Kerrie Woodhouse

Whimsical Watercolour

Happy little trees age gracefully - just like you

Series of the MonthKerrie Woodhouse

I've always had a soft spot for the strong, silent type. Small wonder that I am so drawn to trees. I adore the way the soft leaves catch the sunlight and dapple the grass below.


A sunlit tree is a happy little tree. That's what Bob Ross used to call them, isn't it? I feel a little deprived not having watched Bob 'let happy little trees out of his paintbrush' as a child. So I am making up for it now and painting some of my own.


Each one is unique. They are shaped by their past, just like us. There is a tree we drive by every day. It is next to a historic old school building. This tree has coexisted harmoniously with the lovely old building for so many years. As a patient companion it has offered the contrast of gentle foliage and protective shade. Being nestled close to the building it has grown stronger on its other side. So now it has strong low boughs that seem to stretch out towards us. To me it is as though it has one arm around the little schoolhouse and holds one out to the rest of us.


One of my lovely Instagram friends described trees as matriarchs. So apt, given their magnificent feminine qualities. Calm, patient and beautiful.


They offer their protective arms in rain or shine. They will keep your confidences. 


And every so often they like to adorn themselves with jewels.


Trees embrace the changing of the seasons. I think my favourite trees are autumnal ones. Those rich reds and golds They accept the changing colours and wear them with elegance.


Like all natural things they are constantly growing. Even the mature tree makes fresh green leaves. This is the part of its youth it has retained. For the best part of youth is its way of being, not its appearance. To keep learning, to laugh often and to retain a child-like sense of wonder - this is youth, the best it has to offer and the part that we never need to lose. Aging only adds to these qualities. The wisdom of experience that brings a sense of calm. Strength and courage born of past trials.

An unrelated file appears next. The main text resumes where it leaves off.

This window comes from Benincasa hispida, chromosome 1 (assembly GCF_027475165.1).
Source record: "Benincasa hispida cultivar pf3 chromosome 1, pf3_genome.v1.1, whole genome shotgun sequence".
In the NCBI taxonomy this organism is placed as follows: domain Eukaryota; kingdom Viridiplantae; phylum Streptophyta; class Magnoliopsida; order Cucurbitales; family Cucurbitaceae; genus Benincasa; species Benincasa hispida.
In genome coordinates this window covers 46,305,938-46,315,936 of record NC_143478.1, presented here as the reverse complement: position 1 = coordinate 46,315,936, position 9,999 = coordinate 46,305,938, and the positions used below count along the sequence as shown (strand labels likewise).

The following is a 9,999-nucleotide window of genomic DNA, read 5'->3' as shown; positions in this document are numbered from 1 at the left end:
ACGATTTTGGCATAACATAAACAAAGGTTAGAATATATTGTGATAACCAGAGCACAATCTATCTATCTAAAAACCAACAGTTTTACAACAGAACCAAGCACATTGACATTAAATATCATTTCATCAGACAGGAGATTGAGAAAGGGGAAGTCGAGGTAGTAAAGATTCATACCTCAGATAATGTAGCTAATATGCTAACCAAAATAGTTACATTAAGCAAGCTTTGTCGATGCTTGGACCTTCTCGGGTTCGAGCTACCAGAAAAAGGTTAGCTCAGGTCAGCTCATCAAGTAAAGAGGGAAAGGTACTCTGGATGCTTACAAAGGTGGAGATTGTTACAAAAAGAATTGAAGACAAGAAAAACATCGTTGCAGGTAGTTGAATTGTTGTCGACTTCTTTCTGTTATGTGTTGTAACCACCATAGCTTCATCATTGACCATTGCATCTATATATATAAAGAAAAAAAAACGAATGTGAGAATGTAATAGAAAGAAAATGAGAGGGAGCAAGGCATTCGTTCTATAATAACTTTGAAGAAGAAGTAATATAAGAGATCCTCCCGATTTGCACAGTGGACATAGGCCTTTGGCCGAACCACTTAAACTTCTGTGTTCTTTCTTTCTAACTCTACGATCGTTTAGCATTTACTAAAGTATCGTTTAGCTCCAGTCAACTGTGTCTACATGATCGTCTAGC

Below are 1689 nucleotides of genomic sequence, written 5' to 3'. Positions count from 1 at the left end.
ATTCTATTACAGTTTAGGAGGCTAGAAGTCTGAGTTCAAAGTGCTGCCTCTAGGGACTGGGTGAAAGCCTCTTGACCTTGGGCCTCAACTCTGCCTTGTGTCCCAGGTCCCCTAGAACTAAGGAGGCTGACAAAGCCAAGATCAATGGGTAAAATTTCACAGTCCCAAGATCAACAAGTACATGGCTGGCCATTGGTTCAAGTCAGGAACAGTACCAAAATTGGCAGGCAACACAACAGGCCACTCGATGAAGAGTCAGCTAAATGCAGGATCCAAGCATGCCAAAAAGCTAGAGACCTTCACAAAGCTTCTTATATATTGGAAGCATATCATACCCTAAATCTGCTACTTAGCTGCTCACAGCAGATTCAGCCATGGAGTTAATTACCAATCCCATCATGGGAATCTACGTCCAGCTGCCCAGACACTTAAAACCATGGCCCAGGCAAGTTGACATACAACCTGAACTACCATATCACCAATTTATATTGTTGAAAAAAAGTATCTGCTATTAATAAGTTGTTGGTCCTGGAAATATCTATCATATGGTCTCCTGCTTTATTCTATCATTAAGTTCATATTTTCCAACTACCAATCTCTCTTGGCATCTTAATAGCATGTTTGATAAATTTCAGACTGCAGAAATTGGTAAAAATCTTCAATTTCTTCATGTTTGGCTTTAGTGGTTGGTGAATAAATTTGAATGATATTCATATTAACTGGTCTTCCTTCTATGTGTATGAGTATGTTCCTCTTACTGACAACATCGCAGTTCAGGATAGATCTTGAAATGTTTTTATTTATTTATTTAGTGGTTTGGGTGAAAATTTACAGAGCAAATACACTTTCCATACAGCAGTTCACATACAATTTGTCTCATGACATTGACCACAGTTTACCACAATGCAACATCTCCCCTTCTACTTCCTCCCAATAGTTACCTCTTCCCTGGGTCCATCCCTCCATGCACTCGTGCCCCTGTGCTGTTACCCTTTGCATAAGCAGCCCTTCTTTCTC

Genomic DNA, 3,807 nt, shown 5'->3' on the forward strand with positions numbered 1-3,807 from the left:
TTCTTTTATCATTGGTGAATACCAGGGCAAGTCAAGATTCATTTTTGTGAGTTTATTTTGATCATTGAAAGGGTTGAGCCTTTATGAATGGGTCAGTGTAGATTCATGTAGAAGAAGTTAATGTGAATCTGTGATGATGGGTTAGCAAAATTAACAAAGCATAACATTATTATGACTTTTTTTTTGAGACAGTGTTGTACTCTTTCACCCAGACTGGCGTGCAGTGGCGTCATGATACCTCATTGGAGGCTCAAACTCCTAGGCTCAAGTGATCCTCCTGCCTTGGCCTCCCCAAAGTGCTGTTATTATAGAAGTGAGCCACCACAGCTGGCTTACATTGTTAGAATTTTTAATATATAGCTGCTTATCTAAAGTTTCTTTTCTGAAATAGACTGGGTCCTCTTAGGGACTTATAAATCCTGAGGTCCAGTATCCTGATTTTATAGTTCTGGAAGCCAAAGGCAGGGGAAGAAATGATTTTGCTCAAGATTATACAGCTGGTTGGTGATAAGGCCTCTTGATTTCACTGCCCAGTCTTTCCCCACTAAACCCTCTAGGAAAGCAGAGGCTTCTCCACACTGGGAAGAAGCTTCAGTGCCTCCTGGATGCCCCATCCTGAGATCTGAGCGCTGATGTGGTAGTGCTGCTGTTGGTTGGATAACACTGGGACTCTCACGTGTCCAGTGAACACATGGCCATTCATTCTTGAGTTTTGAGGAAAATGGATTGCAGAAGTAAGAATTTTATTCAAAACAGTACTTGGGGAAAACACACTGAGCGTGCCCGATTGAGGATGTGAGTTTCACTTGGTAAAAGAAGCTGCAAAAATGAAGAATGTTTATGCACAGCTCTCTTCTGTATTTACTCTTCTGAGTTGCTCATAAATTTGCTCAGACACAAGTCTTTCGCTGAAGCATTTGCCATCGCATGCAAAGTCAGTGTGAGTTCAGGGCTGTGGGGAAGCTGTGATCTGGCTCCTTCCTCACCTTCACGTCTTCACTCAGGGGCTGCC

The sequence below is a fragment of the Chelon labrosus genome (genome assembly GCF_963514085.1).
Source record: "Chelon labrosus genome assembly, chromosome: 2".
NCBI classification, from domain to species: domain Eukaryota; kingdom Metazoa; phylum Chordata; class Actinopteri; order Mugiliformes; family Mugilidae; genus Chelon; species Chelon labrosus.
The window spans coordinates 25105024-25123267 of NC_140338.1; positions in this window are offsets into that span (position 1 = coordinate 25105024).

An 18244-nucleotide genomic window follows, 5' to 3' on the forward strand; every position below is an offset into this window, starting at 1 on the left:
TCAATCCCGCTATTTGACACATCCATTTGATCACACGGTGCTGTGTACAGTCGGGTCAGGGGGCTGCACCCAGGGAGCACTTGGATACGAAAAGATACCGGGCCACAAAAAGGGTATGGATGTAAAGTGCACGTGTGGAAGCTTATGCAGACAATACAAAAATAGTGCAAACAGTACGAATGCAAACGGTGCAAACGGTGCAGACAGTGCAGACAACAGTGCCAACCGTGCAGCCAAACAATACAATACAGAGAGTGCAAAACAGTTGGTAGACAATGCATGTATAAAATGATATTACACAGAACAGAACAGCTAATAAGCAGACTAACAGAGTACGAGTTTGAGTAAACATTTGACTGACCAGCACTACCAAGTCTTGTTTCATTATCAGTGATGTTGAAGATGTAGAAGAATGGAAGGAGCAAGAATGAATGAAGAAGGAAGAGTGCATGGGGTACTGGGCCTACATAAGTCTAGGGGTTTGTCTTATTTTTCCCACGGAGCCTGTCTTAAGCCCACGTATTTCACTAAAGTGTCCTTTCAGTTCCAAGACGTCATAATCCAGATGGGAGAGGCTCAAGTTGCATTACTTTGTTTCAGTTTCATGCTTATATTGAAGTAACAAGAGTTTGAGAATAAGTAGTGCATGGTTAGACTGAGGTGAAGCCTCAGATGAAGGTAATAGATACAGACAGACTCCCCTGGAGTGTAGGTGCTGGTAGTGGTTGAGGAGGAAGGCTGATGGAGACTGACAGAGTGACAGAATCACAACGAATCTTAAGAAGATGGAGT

The tender young sapling is all very well. It is fresh and supple. It has the charms of  hope and possibility but it is fragile. With patience and endurance it grows to a mature tree with a beauty of its own. It embraces each phase of its life with grace, not yearning to be as it was yesterday. It is resigned to who it is. No, resignation seems to imply reluctance. It surrenders willingly - this is acceptance.

Every storm that it weathers encourages it to grow deeper roots. Each ring of bark is another layer of strength. The grooves in the bark grow deeper and more beautiful. We seldom compare it to the smooth flesh of its younger self for we see them as different things. Comparison serves no purpose.

Why do we feel so differently about our own complexions? 


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